Workshop: London Drawing x London Transport Museum
The London Transport Museum is home to some 2,000 original poster designs from creatives like Man Ray, Dora M. Batty and Edward McKnight Kauffer. On 11 March, these artefacts will be the focus of a drawing workshop held by the museum and arts organisation London Drawing.
The online interactive workshop will include an introduction to the poster collection from senior museum curator Georgia Morley. No artistic experience is required, and organisers are not being prescriptive when it comes to materials – create with traditional pens and pencils, or opt for a medium a bit different, like collage.
Tickets are free for the family-friendly evening event, but must be booked in advance. You can do so here.
Exhibition: GROP, by Barbara Stauffacher Solomon
Graphic designer Barbara Stauffacher Solomon began her career in the 1950s and hasn’t stopped creating since. Now 93-years-old, her latest exhibition will launch on 6 March at the von Bartha gallery in Basel, Switzerland.
Last month, Design Week spoke to Solomon about her celebrated career. Starting out as a ballet dancer and an artist, she was widowed with a young daughter to look after. Needing to make money from her creative talent, she moved from San Francisco to Basel to study under acclaimed designer Armin Hofmann. The rest, including her landmark Sea Ranch supergraphics project, is history.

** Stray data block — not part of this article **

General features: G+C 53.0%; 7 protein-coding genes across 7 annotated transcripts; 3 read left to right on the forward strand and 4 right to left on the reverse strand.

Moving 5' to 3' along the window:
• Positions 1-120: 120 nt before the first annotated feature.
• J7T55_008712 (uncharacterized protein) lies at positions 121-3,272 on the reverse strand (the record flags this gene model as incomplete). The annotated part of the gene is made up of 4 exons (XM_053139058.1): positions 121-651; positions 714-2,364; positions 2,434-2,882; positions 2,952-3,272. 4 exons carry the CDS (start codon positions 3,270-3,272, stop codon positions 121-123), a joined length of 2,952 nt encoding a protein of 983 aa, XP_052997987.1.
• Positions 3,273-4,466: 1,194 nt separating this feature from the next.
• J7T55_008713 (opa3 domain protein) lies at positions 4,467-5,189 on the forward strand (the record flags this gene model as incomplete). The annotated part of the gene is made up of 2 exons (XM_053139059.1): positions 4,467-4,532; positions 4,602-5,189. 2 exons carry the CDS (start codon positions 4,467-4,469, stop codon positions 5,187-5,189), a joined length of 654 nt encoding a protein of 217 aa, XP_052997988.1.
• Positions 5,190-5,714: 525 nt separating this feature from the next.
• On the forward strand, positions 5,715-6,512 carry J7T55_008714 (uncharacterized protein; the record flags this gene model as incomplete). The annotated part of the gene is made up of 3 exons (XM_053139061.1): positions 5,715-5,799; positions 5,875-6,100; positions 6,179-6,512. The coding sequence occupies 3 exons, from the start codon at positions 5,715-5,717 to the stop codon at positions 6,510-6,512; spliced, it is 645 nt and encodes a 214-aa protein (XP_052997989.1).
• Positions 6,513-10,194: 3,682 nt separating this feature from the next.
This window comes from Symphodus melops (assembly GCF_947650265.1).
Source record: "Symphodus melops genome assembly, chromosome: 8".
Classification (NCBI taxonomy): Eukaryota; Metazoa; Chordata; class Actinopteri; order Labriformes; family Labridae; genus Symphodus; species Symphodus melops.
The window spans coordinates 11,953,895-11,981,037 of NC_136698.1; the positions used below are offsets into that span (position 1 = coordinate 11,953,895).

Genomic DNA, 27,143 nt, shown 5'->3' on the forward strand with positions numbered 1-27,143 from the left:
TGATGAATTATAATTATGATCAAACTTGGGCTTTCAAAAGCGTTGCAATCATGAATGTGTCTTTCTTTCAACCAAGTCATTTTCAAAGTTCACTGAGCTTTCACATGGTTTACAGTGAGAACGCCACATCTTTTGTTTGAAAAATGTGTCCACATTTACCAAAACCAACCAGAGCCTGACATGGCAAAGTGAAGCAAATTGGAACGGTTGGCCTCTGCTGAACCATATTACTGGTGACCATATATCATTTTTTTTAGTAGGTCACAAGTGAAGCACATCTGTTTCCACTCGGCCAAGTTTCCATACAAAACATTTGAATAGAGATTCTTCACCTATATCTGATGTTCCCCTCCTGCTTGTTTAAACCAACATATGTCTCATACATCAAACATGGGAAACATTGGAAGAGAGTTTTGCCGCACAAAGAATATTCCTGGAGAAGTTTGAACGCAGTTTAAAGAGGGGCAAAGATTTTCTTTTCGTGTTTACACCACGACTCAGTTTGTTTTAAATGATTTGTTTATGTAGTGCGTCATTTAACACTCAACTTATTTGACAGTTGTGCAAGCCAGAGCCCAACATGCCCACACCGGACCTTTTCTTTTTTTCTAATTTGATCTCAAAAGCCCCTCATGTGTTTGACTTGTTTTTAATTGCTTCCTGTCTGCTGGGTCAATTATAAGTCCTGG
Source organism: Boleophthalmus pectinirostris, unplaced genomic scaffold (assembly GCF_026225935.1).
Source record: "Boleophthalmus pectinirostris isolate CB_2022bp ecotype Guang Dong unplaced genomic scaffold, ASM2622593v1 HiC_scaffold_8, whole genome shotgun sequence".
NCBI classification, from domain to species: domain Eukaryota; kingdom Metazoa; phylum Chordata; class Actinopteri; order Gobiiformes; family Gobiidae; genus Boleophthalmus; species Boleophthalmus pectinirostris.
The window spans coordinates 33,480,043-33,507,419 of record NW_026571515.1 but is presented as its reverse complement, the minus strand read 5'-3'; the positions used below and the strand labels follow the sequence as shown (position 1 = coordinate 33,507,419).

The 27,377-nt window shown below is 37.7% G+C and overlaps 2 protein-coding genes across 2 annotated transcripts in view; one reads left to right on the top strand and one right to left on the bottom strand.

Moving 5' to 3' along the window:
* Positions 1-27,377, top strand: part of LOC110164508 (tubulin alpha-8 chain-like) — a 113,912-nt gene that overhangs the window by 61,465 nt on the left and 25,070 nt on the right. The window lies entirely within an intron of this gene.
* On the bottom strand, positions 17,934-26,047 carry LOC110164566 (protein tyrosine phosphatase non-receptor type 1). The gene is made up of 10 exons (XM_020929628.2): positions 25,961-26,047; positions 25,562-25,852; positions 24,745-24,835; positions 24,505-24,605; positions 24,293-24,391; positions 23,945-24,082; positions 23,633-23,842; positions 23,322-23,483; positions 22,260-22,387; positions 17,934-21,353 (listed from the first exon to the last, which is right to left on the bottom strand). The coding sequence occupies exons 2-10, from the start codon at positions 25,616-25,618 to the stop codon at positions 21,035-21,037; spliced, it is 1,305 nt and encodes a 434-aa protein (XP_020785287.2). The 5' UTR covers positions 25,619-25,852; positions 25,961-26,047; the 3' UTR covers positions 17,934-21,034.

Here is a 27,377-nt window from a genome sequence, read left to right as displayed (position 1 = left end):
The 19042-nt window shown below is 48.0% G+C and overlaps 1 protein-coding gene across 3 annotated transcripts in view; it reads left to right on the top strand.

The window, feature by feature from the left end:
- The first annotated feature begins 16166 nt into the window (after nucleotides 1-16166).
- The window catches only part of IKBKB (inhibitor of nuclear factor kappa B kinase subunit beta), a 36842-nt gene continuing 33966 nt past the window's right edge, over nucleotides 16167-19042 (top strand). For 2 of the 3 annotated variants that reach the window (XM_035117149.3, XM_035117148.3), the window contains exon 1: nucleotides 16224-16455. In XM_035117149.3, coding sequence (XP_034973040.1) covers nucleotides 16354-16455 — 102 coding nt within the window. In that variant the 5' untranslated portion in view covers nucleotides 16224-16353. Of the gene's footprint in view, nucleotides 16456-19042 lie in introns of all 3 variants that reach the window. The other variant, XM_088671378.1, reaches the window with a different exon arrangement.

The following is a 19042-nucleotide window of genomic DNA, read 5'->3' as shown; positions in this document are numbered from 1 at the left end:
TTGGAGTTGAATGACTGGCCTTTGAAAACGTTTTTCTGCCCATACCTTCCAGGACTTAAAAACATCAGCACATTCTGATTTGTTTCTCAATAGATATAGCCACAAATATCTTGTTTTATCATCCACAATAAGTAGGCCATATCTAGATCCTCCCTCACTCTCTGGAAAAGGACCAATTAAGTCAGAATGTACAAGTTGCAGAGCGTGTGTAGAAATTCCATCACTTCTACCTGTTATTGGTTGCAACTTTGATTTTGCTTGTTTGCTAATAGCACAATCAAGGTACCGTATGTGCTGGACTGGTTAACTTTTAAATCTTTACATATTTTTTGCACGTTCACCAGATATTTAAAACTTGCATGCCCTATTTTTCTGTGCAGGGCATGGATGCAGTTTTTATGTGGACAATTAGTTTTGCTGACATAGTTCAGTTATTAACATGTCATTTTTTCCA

The exhibition will showcase 40 drawings from the designer, created between the 1980s and 2021. The title of the exhibition itself, GROP, is an acronym for Green Rectangle of Paradise, which is both a key work in the show, and a recurring motif in Solomon’s work. The idea refers to her “preoccupation with utopia and making the invisible, visible”.
The exhibition will be open to the public in line with local coronavirus guidelines. For those unable to travel, there will also be an online viewing of the show, which you can learn more about here.
Book: Patented: 1,000 Design Patents
For an applicant to lodge a design patent with the US Patent Office, they must provide a drawing of the idea or invention they want to claim as their own. A look into the organisation’s archives can provide some of the earliest glimpses of innovations that have changed the world as we know it today.
Architectural designer Thomas Rinaldi’s new book, published by Phaidon on 4 March, examines these sketches, from kitchen appliances and mobile phones, to radios, scooters, pens and more. The black and white doodles are surprisingly uniform, despite their vastly different subject matter.
Rinaldi’s book is comprehensive, with 1,000 patents in total. And it covers all manner of patent filers too, from film director Francis Ford Coppola, to legendary musician Prince and notable designers like Raymond Loewy and Dieter Rams.
Patented will be published on 4 March in the UK, priced at £29.95. To learn more about the book or to pre-order, head here.
Conversation: Design in the Diaspora, Sarah Kwan x V&A Dundee